However, the VIP for the season is Michael Emerson, who deserves at least seven Emmys for his work as Benjamin Linus. Ben is probably the only television character I can remember that runs the gamut of every emotion, from creepy to funny to menacing to pathetic to badass. It’s truly remarkable work, on both the writers’ part and Emerson’s. Ben also represents another favorite quality of the show I appreciate; its ability to evolve. The fact that Ben was only meant to be a brief guest star, but was expanded due to positive chemistry and reactions, as well as the premature departure of Mr. Eko, is equal parts luck and skill to adapt to the medium by the talented writers. The other blessing this season is the decided end date and the slimmer 16 episode order. That’s right; no filler. The season moves at a breakneck speed and is chock full of important stuff (and plenty of WTF moments), as evidenced by the thrilling and thought provoking season finale, which leaves me excited to see what’s in store for us. And with the conclusion in sight and the right people behind the wheel (thank you Cuse and Lindelof!), it’s going to be one helluva ride.
Commentaries by various cast and crew: You get vocal contributions from actors Evangeline Lily, Jorge Garcia, Daniel Dae Kim and Yunjin Kim, as well as the show’s editor, directors and creators on four key episodes, including The Constant and the second half of the finale “There’s No Place Like Home.” There’s interesting stuff for fans in each one, but what Cuse and Lindelof have to say about time traveling in “The Constant” and the secrets behind the season finale are the most intriguing (i.e. get some hints about the next season).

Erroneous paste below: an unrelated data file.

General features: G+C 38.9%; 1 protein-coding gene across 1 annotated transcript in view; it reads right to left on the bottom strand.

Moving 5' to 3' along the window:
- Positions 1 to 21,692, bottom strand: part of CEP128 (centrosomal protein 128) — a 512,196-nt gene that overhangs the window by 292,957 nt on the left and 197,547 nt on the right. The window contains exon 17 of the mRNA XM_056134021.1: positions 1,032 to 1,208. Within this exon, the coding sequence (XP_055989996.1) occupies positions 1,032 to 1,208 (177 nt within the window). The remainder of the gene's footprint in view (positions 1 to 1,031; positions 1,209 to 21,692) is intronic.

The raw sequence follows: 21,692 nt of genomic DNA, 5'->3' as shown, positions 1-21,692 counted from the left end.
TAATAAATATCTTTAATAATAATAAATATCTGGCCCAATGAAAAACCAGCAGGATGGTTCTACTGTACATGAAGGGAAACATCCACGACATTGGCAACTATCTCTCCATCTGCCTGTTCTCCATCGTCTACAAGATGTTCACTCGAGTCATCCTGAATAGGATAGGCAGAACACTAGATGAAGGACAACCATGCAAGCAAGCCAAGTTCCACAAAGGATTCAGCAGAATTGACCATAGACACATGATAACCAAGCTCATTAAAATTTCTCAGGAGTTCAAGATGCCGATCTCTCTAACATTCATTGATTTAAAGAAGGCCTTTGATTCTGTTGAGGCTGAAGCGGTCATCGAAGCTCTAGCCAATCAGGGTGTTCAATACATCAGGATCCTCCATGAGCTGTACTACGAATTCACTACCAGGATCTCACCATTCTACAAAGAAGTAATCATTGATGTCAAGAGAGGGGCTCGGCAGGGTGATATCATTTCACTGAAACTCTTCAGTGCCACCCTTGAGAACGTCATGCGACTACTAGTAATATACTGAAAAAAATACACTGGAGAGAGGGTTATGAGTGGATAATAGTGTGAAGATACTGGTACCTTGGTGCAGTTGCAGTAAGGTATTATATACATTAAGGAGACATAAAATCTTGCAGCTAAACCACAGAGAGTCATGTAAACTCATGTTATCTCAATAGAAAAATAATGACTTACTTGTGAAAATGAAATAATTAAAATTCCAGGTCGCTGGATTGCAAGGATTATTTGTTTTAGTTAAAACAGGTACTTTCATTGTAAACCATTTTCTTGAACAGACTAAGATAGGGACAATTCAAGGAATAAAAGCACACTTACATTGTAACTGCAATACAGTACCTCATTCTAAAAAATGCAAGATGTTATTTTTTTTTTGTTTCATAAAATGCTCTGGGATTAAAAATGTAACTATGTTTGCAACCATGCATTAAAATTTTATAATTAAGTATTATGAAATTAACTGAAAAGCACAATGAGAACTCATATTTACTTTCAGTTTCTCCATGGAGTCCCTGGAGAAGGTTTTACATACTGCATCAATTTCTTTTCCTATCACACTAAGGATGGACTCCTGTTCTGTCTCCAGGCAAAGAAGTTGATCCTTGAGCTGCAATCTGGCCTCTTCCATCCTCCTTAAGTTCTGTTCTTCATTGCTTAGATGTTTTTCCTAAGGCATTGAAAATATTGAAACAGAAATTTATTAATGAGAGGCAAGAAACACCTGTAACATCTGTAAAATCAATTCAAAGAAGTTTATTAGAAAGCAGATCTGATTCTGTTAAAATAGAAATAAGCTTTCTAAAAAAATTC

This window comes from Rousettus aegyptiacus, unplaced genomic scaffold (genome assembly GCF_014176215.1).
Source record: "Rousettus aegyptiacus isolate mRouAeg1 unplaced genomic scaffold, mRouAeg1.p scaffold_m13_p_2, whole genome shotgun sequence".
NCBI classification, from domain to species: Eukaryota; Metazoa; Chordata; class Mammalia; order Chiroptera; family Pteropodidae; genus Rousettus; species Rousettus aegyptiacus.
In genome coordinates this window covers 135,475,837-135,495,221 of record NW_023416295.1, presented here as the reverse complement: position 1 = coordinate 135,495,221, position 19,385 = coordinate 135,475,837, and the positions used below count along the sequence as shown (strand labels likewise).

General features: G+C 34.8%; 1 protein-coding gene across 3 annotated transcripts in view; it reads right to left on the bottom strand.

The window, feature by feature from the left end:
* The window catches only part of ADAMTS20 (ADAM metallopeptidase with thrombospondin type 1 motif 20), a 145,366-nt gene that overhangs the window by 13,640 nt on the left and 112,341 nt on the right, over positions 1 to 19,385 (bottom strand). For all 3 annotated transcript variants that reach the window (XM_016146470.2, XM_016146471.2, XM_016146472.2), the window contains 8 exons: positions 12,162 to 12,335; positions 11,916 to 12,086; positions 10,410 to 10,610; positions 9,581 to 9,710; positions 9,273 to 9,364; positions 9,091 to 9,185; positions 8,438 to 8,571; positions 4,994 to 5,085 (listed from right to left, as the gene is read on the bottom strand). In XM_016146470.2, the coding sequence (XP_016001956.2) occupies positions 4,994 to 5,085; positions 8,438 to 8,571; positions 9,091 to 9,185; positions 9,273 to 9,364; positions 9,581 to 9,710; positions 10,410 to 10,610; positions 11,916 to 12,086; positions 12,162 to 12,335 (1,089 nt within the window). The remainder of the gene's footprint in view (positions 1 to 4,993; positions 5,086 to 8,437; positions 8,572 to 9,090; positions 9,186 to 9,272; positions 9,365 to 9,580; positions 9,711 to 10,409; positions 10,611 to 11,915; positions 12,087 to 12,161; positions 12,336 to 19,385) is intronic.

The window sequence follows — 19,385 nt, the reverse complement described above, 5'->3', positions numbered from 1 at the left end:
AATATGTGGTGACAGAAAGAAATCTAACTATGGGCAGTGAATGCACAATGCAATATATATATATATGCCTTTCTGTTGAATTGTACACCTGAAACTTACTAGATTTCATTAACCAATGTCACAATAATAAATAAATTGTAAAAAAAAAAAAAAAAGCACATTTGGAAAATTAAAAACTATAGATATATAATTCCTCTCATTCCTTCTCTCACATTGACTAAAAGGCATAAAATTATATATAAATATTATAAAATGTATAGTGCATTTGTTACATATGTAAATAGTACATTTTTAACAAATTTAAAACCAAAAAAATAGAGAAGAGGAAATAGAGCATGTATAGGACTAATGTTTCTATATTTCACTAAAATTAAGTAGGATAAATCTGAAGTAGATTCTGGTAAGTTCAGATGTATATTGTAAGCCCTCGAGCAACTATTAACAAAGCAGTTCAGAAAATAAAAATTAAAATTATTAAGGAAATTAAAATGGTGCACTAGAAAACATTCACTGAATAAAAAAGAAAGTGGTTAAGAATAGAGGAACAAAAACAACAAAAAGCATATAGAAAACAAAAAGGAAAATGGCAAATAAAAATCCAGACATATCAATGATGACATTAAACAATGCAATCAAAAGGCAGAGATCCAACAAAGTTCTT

Deleted Scenes (9:31): Nine cut scenes, all of which are fairly short. Most are filler but there are a few good ones involving Ben and Claire, as well as Hurley finding out Kate and Sawyer had sex.
Lost in 8:15 (8:15): They somehow manage to recap the entire first three seasons of this show in under ten minutes fairly successfully. Of course lots of great stuff is left out, and I definitely suggest watching the full seasons. Duh.
Lost on Location (41:56): Behind the scenes footage from eight episodes, with specific looks at make up effects, visual effects, stunt work, fight choreography and more.